The world is deteriorating rapidly as climate change is becoming more evident and less of an abstract aspect. This is known under the umbrella term of ‘global warming,’ a phenomenon where the overall temperature of the planet is rising due to various human activities such as pollution and the destruction of natural biodiversity. The scientific community warns that the world needs to reverse its course by 2030 and become at the very least net carbon neutral (Watts). Otherwise, humanity may face irreversible destruction of the planet that may ultimately threaten the existence of civilization. However, ever since its recognition in the 1990s, global warming has always been a highly controversial aspect. This paper will discuss various sides of the debate and argue that global warming is a serious concept that needs to be considered in order to move human civilization towards a sustainable future.
Climate change is one of the biggest points of evidence and argument for the seriousness of global warming. While Earth has experienced seven cycles of massive climate change over its long history, these are attributed to shifts in a variation of the planet’s orbit. The modern climate era and human is different, and the current warming trend is extremely rapid and 95% probability that it is associated with the growth of human industrial activity on a massive scale since the mid-20th century. With the availability of modern technology and space-based satellites, the scientific community is able to observe changes to the planet, including heat being trapped by the increasing amount of carbon dioxide in the atmosphere (Norris et al. 72). It creates unprecedented shifts in Earth’s atmospheric, geologic, and biological patterns that are associated with global temperature rise by 1.25 degrees Fahrenheit in the last decade, which is significant on a planetary scale, ocean warming and acidification, shrinking ice sheets and polar caps, and glacial retreats and decreased snow cover. All these aspects create risks of extreme events such as heat and drought, storms and floods, and most importantly rising sea levels threatening the world’s biggest population centers (Borunda).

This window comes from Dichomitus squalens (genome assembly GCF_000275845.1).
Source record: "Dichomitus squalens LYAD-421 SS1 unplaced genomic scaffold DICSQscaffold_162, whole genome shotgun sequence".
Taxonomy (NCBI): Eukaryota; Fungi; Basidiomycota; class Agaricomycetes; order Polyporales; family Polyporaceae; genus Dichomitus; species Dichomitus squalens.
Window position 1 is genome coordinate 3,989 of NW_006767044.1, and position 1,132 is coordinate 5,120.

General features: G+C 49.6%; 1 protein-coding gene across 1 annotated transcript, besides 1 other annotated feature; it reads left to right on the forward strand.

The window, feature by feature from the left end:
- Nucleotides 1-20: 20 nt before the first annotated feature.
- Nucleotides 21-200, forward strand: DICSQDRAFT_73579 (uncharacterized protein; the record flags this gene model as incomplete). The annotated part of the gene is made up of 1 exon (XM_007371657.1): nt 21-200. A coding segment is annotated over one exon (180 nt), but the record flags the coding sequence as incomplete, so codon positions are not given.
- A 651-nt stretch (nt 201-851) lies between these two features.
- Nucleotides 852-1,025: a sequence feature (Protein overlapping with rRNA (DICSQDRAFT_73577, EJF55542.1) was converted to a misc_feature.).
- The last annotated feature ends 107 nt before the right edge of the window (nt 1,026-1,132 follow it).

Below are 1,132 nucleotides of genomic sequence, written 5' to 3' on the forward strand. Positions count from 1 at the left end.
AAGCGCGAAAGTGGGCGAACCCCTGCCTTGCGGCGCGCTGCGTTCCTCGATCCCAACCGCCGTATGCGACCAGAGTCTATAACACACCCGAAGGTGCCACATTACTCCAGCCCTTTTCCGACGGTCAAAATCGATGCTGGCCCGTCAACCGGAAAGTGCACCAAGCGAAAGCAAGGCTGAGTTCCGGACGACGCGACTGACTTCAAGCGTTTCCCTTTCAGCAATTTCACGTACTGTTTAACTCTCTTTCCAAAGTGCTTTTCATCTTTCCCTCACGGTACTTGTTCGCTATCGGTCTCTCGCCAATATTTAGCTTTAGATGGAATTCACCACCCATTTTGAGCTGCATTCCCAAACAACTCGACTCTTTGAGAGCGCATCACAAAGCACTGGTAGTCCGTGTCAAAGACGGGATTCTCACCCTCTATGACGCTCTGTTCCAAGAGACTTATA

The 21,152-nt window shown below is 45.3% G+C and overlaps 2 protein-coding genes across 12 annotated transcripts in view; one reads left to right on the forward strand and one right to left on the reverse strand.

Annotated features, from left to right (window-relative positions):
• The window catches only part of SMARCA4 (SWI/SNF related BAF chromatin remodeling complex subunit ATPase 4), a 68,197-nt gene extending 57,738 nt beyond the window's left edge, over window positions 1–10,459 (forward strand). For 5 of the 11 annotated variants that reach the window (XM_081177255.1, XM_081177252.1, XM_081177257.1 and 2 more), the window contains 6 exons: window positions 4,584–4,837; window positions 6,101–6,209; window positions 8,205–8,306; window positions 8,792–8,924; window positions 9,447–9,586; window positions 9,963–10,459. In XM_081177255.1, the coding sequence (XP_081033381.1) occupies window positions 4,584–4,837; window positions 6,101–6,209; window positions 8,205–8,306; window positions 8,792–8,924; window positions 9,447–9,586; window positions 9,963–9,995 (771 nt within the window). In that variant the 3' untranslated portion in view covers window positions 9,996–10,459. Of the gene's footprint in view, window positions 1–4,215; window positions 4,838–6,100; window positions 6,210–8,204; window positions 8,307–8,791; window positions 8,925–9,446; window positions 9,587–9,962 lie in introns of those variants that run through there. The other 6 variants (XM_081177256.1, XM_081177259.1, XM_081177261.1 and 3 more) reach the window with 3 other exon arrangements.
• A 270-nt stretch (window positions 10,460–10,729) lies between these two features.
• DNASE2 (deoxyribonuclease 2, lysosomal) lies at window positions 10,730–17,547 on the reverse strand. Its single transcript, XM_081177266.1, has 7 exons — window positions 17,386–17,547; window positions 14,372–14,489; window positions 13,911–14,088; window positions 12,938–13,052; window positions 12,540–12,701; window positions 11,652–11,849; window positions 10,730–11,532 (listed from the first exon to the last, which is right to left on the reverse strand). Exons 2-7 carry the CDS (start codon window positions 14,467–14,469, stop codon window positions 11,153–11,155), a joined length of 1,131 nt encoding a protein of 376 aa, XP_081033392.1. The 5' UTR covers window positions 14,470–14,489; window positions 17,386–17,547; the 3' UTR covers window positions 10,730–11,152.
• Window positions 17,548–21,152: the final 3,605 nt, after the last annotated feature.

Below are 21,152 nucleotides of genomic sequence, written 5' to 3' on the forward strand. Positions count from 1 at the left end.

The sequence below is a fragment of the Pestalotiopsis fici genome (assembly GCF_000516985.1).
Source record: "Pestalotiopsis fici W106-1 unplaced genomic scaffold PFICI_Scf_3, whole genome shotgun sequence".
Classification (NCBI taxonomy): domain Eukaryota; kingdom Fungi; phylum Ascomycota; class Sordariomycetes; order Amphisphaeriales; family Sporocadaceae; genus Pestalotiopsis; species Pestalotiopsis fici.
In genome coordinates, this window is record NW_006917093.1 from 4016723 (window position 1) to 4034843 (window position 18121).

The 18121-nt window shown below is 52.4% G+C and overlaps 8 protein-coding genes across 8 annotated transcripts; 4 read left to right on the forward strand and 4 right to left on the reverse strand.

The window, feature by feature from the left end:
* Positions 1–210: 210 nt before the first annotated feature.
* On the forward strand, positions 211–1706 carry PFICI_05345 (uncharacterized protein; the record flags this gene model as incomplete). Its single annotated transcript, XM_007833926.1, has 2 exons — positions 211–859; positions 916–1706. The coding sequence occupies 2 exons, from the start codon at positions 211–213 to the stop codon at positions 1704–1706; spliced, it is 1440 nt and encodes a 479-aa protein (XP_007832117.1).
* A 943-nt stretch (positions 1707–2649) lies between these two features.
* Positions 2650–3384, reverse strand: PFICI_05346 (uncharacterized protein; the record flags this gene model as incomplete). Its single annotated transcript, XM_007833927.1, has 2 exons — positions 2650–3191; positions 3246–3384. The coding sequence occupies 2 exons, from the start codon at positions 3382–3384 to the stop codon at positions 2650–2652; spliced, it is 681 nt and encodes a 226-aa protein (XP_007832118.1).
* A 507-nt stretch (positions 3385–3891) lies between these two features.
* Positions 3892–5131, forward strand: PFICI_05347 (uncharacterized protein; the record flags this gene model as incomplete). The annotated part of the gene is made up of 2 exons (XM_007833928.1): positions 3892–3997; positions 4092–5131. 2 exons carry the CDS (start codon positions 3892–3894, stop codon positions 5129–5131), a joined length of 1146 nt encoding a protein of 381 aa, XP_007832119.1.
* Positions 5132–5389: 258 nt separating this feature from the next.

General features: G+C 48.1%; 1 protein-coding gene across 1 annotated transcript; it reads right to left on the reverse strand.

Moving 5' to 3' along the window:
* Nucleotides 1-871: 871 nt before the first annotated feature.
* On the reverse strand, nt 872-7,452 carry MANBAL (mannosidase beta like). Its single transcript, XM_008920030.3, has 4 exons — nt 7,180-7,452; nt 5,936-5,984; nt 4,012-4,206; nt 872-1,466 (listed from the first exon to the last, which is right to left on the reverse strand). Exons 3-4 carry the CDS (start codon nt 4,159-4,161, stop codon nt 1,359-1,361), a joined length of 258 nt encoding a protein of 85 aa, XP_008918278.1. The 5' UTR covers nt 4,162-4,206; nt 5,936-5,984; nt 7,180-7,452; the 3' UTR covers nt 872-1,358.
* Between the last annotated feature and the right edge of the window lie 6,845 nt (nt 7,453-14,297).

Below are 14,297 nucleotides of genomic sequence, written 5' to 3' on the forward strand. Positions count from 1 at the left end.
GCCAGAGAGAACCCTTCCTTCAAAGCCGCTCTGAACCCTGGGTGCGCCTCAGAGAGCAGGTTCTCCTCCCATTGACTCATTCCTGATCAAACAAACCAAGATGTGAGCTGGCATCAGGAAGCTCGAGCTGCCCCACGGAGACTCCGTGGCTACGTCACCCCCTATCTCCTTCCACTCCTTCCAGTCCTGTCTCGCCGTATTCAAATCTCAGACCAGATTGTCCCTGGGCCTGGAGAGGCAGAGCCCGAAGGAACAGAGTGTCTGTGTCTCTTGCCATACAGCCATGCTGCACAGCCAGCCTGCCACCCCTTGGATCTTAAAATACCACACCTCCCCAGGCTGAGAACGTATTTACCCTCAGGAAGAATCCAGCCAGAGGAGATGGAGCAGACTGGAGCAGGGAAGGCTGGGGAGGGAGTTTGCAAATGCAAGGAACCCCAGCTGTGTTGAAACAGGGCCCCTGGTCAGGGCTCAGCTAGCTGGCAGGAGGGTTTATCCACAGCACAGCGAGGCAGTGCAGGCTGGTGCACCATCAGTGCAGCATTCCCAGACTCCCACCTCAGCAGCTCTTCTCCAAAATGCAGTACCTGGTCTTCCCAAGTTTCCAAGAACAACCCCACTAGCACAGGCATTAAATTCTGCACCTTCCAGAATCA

Impact on Human Activity